Easing curves are used to adjust the rate of change of an animation over time, allowing them to speed up and slow down, rather than moving at a constant rate.
If that clears things up for you then you are smarter than I am, let's discuss what this means. You can think of an animation as a way to change the property's value over time using some given pattern, to understand this further we need to do something most of us hate - Math.
Most of us have had to work with graphs and curves in Math at some point, no matter how simple or complicated. Let's take an example of a very simple graph
This is a linear graph, meaning the vertical Y values increase with the same amount as the horizontal X values. You can think of curves as functions used to create a graph, the above graph would follow the formula of
y=x. Now with that in mind let's consider an animation that is configured to use a linear curve, where the animation value goes from 0 - 1 and the widget position animates horizontally from x position 0 to 100. Because this is a linear curve the animation values are directly related to the position values, i.e when the animation is at value 0 the position of the widget is x=0 and when the animation completes at value 1 the widget position is at x=100, similarly at animation value 0.3 (30% completion) the position of the widget would be at x=30, and at animation value 0.6 the widget position would be approximately x=66. If you were to plot the values of the animation in a table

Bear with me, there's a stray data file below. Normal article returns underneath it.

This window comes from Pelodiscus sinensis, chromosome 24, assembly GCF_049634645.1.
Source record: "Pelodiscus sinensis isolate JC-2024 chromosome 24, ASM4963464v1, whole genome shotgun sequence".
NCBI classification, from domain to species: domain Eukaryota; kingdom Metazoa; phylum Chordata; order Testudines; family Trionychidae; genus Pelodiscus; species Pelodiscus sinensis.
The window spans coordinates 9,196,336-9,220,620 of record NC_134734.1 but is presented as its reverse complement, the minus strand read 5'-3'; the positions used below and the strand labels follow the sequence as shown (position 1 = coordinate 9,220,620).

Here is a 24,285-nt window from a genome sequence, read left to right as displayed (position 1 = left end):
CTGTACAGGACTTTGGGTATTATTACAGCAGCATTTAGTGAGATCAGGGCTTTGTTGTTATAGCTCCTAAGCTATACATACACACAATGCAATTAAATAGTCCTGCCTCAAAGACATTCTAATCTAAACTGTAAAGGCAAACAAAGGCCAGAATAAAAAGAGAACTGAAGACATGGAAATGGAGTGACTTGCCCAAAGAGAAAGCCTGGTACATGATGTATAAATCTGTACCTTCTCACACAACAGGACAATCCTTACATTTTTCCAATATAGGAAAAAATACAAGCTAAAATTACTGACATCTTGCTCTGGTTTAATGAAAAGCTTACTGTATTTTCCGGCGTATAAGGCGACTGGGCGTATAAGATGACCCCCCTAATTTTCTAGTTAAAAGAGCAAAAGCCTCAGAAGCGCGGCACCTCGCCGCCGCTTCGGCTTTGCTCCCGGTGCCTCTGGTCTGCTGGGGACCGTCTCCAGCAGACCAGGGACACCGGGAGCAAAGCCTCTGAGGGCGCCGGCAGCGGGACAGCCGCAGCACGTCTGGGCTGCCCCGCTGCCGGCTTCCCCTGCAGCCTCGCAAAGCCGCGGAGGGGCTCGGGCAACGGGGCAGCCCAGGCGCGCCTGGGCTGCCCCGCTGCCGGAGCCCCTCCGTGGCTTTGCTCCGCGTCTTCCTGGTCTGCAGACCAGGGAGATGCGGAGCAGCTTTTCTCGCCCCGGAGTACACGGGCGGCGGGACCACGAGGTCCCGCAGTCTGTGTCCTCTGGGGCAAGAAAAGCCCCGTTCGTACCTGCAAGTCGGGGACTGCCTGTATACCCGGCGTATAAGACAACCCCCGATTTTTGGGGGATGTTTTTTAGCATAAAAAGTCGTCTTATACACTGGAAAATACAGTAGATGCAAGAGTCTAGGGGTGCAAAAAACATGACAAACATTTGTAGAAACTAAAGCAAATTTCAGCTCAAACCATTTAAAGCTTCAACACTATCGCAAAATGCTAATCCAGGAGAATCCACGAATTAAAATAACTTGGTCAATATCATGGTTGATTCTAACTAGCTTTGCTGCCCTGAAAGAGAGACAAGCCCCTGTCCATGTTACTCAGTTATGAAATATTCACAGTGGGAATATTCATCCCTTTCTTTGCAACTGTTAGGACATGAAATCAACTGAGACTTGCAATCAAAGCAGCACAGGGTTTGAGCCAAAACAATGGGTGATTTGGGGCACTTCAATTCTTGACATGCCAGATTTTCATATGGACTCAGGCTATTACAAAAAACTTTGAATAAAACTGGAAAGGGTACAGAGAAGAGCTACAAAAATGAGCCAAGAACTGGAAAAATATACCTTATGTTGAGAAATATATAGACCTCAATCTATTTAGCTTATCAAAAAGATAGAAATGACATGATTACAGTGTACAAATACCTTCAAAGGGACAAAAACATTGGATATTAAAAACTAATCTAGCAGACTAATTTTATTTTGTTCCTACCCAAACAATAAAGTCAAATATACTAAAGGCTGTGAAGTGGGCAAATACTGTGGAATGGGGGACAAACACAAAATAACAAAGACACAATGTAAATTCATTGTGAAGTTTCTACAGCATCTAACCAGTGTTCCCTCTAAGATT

|Animation Value||Widget Position|
So you can see for a linear curve the values have a direct relationship. Similarly other curves follow some formula, you can also create your own curve to use in animations.
Built in Curves
Let's take a look at a few examples of how different curves affect the same animation. We will try and move a simple colored square from the right of the screen to the left of the screen when a button is tapped, and back to its original position when the button is tapped again.
In the above example we use 4 different squares identical in each way except for the color and the curve they use when animating. When you press the button you notice that even though they all use the same duration and all the animations come to 'rest' at the same time they all get there in a different way. This is because each curve uses a different formula which means that the relationship if
animation value -> position is defined differently for each square, because of which for the same given animation value the resulting position value is different for each curve.
NOTE: If you keep running the example you will notice a drop in framerate once in a while, this happens because you are trying to animate multiple widgets at the same time. Generally if this is behaviour you want you should use your own explicit animation (which we will talk about in another article) but for the sake of the article this will do.
You can find a list and demonstration of each of the provided curves in the official documentation.
You can also create your own curve by extending the Curve class, this allows you to have full control over the path the animation will take. Lets try and animate a square like we did before using a custom sin curve.
Not a very useful animation but hey it shows that you can handle the curve however you want.